Was there a storm?” The shards of glass sparkled like diamonds in the sunlight, but the damaged bus stop shelters that the glass came from were a clear indication of the mayhem that had erupted in the area the night before.
My son knew that there had been an important football match played the night before at the nearby stadium. However, because we are not avid football fans, he did not watch the game or the coverage of the violence that erupted in the stands, on the pitch and then continued on the streets as the game came to a close. I explained to him that some of the fans attending the game had become incensed that their team had lost the match. Instead of exhibiting good sportsmanship and congratulating the winning team and its fans, they opted instead to be angry that the team they supported had not won. As he looked around at the broken glass and rubbish still on the ground from the night before, he asked: “Don’t they understand that it is only a game that they were watching? Someone wins and someone loses. How can someone get so upset about a game that doesn’t really have anything to do with their real life?”
Unfortunately, I had no explanations to offer to my son. Personally, I cannot understand the mindset of someone who feels that violence is justified simply because their favorite team lost a game or because life has not worked out for them the way they had hoped. I do not see the reasoning behind the destruction caused by a relatively small number of fans. In addition to the property damage incurred, a few fans of the winning team were attacked for no reason except that the team they supported had happened to win. To be quite honest, this type of reaction seems rather idiotic to me.
This type of crowd reaction following a football match is by no means found only in Turkey. It seems to be a growing phenomenon all around the world. Watching the news and seeing mindless violence erupt, particularly after an event as insignificant as a football game, I wonder about the mentality of the individuals in a crowd who make the conscious decision to vandalize property, ransack businesses and attack others. Do they feel that their actions are justified? How were they raised? Surely, their parents, school or society taught them to distinguish right from wrong, legal from illegal. When did they make the decision to throw all common decency out the window?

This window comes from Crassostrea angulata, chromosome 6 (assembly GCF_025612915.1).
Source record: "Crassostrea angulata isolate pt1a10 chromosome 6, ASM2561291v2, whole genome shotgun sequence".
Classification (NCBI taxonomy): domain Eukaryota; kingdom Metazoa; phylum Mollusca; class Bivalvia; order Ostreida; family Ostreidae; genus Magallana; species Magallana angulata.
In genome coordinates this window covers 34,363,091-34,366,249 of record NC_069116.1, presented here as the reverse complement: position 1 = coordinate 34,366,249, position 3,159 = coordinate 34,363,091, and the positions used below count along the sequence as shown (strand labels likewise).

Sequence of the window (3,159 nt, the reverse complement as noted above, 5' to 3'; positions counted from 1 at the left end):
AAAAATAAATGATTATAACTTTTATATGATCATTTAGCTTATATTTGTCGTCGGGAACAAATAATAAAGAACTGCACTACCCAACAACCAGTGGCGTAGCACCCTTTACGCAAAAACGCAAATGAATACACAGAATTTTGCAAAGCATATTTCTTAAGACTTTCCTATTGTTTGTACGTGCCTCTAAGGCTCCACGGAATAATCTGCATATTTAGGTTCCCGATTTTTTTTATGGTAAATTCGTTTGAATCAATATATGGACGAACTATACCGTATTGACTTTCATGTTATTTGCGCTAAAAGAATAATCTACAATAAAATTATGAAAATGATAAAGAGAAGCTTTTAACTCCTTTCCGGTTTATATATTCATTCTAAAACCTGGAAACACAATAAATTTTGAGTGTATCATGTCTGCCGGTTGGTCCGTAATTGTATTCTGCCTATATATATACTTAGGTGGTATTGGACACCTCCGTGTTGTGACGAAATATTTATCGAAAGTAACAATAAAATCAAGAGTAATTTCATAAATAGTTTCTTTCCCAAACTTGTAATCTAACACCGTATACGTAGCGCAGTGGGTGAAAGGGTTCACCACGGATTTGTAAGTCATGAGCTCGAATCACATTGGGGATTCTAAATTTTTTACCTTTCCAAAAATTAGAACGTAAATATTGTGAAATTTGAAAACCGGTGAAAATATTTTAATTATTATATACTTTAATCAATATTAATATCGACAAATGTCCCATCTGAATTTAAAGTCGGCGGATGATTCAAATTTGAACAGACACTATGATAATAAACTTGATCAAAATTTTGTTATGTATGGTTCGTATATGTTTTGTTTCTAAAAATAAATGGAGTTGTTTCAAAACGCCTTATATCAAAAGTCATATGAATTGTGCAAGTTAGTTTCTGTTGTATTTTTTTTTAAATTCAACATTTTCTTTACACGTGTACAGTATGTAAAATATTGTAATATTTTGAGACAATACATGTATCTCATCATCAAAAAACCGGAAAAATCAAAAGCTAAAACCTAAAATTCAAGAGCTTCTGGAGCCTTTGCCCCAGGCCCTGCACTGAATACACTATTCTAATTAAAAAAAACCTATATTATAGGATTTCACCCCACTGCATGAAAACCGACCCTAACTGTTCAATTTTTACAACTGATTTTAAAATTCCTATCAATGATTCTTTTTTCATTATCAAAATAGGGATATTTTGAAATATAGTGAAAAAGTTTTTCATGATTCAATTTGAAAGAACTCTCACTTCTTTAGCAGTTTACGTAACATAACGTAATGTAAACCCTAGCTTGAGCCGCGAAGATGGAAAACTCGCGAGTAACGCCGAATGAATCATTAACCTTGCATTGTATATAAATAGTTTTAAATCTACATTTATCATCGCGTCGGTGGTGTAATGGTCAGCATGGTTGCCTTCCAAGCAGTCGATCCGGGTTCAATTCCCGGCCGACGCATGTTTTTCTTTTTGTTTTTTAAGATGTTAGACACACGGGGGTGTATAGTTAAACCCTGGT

I would love to have the chance to speak with these individuals just one time to find out how they think, how they view the world and what they expect and hope their futures will hold. How, I would ask, would they feel if the situation were reversed? What if it was their property that was stolen or vandalized? What if they were the one attacked and hospitalized on their way home simply because another person felt they supported the “wrong” team or because they were wearing the “wrong” colored scarf? Would they think that the attackers were correct in their actions? If it were their business that was destroyed, would they shrug it off and start all over again?
I assume that those who engage in mindless acts of violence were raised knowing right from wrong. Any decent parent will try to instill these basic qualities in their children. I doubt if anyone grows up dreaming of becoming a thief, vandal or murderer. Yet, where and how does that change occur that allows someone to act in such a way? Do they take pride in their actions and do they brag about their deeds to their friends and families? Or, do they continue their lives the next day as if nothing out of the ordinary has happened? Have they ever thought about the effect their actions have on their own children, and on society? Do they give a thought at all to anyone they hurt financially, physically or emotionally?
As a parent, I am trying to instill a strong sense of right and wrong in my son. He knows that life does not always seem fair, and that we each must decide how we will cope with the hardships and injustices that we encounter. While we may not always be happy with changes in our lives, we must learn to deal with issues and find ways to peacefully resolve conflicts and remain true to our beliefs. When he has been faced with a difficult problem or a conflict, I remind him that he should always be able to take pride in his actions. I think that is an important lesson that we all struggle with each day.
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